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August 2017 Paula Sparks

August 1, 2017


Paula Sparks August 2017

August 29, 2016, was my "rebirth-day." It was the end of an old decade and the beginning of a new one. I have moved on—not as the old person I used to be, not rid of all that had occurred in the past 10 years, but as a new person living a new reality. Living with what I do and don’t have now that I had back then.


On August 19, 2006, I was a 53-year-old wife, mother of three, and grandmother of one, hosting the wedding of our daughter at home in my husband’s beautiful gardens. The day before had been my husband David and my 33rd anniversary. I was also a Program Specialist for Girl Scouts, running in-school, after-school and summer programs for girls living in public housing in Portland. It was a beautiful, fun day, one I will always remember. Little did I know that my life was in for a very big change.

Ten days later, on August 29, I received a call from my primary care doctor, telling me to go immediately to the emergency room. I had been having headaches, and after ruling out migraines, blood tests had been taken. My doctor had received the results of the blood work done the week before and believed I had meningitis.

Aside from the headaches, I had been experiencing a slight limp and the sensation that I was drooling on my left side, along with a dripping sound in my right ear for a few months, but had put it all off to being busy getting ready for the wedding.

When I arrived at the ER with a friend, a room was waiting for me. As I waited to see the Dr, I suddenly became violently ill and found myself leaning to one side. From then on, things became very confusing. I was admitted, and while in the bathroom suffered a seizure and collapsed. I remember the seizure beginning, barely remember being transferred to another hospital two days later, and have little to no memories of the next two weeks. I do know this…I was very sick. I had suffered a stroke as the result of a Venous Sinus Thrombosis—a very unusual type of stroke caused by a genetic clotting disorder (unknown to me) that was exacerbated by being on birth control and taking Celebrex.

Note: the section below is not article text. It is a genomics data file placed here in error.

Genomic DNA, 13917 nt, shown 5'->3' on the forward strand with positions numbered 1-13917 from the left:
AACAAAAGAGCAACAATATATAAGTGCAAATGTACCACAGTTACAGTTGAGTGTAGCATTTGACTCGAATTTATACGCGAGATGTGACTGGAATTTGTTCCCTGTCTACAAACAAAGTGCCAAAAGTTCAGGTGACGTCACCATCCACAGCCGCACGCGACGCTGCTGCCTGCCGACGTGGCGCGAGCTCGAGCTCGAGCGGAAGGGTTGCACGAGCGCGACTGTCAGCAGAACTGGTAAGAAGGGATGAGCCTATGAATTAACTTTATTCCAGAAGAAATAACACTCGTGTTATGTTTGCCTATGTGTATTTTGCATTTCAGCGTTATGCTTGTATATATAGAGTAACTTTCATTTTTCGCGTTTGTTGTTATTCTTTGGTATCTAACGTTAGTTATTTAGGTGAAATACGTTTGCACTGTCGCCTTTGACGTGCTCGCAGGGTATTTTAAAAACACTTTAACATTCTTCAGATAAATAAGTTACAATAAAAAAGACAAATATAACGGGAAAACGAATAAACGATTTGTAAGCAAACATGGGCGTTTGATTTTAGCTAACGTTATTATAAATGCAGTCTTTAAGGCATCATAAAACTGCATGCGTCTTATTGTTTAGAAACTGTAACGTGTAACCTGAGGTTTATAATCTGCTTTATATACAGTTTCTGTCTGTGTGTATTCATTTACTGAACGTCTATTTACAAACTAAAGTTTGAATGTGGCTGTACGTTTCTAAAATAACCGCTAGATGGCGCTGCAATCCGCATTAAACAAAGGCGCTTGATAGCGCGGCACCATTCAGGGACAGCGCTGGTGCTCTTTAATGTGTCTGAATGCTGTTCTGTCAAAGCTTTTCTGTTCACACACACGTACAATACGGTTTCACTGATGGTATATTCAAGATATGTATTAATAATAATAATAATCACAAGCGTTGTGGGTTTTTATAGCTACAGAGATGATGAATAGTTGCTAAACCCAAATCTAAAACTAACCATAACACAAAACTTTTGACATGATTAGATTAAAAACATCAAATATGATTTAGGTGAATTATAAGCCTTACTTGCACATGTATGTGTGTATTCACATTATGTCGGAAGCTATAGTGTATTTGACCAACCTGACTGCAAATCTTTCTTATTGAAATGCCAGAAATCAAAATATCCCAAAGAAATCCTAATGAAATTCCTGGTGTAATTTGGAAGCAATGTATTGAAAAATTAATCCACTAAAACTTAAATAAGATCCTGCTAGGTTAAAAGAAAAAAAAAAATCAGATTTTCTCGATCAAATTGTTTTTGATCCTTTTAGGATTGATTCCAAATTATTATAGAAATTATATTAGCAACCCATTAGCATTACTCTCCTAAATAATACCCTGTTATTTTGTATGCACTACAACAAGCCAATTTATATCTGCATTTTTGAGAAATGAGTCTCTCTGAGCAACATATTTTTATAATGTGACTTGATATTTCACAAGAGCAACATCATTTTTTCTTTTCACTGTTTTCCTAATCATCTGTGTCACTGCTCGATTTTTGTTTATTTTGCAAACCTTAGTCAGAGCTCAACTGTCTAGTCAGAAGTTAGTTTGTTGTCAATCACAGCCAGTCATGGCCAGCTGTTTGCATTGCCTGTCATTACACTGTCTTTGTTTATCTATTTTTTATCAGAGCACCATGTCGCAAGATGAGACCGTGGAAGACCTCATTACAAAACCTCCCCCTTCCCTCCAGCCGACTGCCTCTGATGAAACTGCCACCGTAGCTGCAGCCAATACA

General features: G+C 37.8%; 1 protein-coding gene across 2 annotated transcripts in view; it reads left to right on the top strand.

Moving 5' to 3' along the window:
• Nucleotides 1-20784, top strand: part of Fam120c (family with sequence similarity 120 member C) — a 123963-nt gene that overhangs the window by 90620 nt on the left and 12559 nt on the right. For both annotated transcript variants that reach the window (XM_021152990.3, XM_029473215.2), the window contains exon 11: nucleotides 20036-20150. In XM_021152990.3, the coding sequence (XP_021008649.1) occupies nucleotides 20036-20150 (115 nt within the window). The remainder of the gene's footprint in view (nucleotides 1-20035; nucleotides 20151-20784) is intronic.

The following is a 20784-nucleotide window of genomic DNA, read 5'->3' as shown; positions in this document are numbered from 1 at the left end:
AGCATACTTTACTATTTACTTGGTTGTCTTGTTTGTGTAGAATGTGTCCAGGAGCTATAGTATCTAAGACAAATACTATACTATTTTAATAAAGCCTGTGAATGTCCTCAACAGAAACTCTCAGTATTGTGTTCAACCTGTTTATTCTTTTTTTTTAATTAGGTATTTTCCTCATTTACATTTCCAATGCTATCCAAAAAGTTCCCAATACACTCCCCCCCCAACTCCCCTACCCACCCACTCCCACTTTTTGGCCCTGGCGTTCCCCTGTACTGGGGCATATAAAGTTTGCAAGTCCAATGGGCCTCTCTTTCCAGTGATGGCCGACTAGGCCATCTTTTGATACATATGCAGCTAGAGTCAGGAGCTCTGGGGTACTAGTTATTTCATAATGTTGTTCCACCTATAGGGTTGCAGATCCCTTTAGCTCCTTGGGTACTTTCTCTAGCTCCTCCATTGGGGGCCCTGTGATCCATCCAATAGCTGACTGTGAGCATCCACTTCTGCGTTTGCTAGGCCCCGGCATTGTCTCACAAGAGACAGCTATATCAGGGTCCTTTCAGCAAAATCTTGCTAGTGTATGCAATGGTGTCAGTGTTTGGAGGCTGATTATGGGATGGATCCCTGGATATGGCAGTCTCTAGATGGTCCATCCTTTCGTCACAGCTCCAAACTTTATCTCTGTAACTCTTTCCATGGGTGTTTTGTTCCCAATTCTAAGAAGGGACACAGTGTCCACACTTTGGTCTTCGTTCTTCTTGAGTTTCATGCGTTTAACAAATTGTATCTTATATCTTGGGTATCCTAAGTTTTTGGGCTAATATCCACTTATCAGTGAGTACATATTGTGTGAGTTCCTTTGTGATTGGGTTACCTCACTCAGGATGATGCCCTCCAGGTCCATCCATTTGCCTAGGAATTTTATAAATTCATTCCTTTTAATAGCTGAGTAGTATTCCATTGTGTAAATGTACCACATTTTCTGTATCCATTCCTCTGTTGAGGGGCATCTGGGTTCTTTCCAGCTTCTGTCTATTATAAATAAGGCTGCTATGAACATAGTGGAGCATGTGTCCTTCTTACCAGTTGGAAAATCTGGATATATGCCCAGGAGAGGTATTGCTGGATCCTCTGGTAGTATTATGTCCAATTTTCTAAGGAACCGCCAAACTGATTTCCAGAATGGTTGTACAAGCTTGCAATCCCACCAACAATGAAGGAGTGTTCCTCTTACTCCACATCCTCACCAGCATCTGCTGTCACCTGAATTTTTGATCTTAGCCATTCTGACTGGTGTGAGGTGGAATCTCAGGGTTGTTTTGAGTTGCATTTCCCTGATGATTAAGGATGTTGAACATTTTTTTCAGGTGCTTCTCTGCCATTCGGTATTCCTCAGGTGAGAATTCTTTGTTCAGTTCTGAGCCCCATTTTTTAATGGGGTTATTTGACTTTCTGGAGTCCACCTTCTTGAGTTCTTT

The swelling in my head was threatening to kill me, and my family and friends were called in to say goodbye. Thankfully for me, I was totally unaware of all this. My left side was paralyzed. I had difficulty speaking (which later was discovered had been caused by my biting through my tongue during the seizure). Miraculously, I had a wonderful neurologist who somehow brought me through all of this, and I slowly began to heal.

After three weeks in the hospital, I was released for two more weeks of therapy at New England Rehabilitation Hospital, where I learned how to walk and care for myself with my left-sided weakness. I walked out of there with a cane, after going in on a stretcher. Another miracle.

Four months after my stroke, I returned to work. Aside from still using the cane and being tired, I thought I had recovered. With a lot of help, and because of the nature of my work, I was able to manage. For a while. My father had suffered a stroke at the age of 48, had aphasia, wore a leg brace, walked with a cane, and had no use of his right hand, so I thought I "knew" stroke. I could walk and talk, and had only slight residual left-sided weakness, so I thought all was well. But there were so many things I didn’t know about stroke.

I didn’t know about short-term memory loss, fatigue, sensitivities to sound, light, and smell, sensory overload, and so much more. I didn’t really "get" that I had a brain injury. A year and a half after my stroke, I suffered a panic attack, and realized that something still wasn’t "right." I couldn’t keep up my work and had to leave work. Then I realized that no matter how good my doctors were, they didn’t have all the answers, and I began the search for a Brain Injury Support group. I was lucky, and found one close by.

That support group changed my life. I learned strategies for dealing with challenges I didn’t even know I had. Although I can no longer work, I have returned to being able to do most of the things I love—sewing, crafting, decorating our home, being with my grandkids (3 now!), taking classes to learn new skills, shopping and hosting parties for friends and family, and traveling, both alone and with others. I have taken up doing art in ways I never imagined, attend concerts (yes—with ear plugs!) and attend the theater, and have been turned on to genealogy research.

Today, I am a member of Brain Injury Voices, a group of BI survivors who educate, advocate, and support those with or working with BI. I assist with and sometimes teach art classes for others with BI. I speak at workshops and conferences, to survivors, support members, and professionals. And, my absolute favorite—I plan for and facilitate the BI support group “WINGS” meetings, complete with hands on activities and door prizes!

I have been truly blessed. I have friends and family who have stood by me, and now my circle of friends is larger with the addition of my BI friends. I would never have met any of these people if it hadn’t been for my stroke, and I am pleased every day to be able to say I know them. I have put behind me what I used to be, and am living a "re-purposed" life, and for the most part, loving it!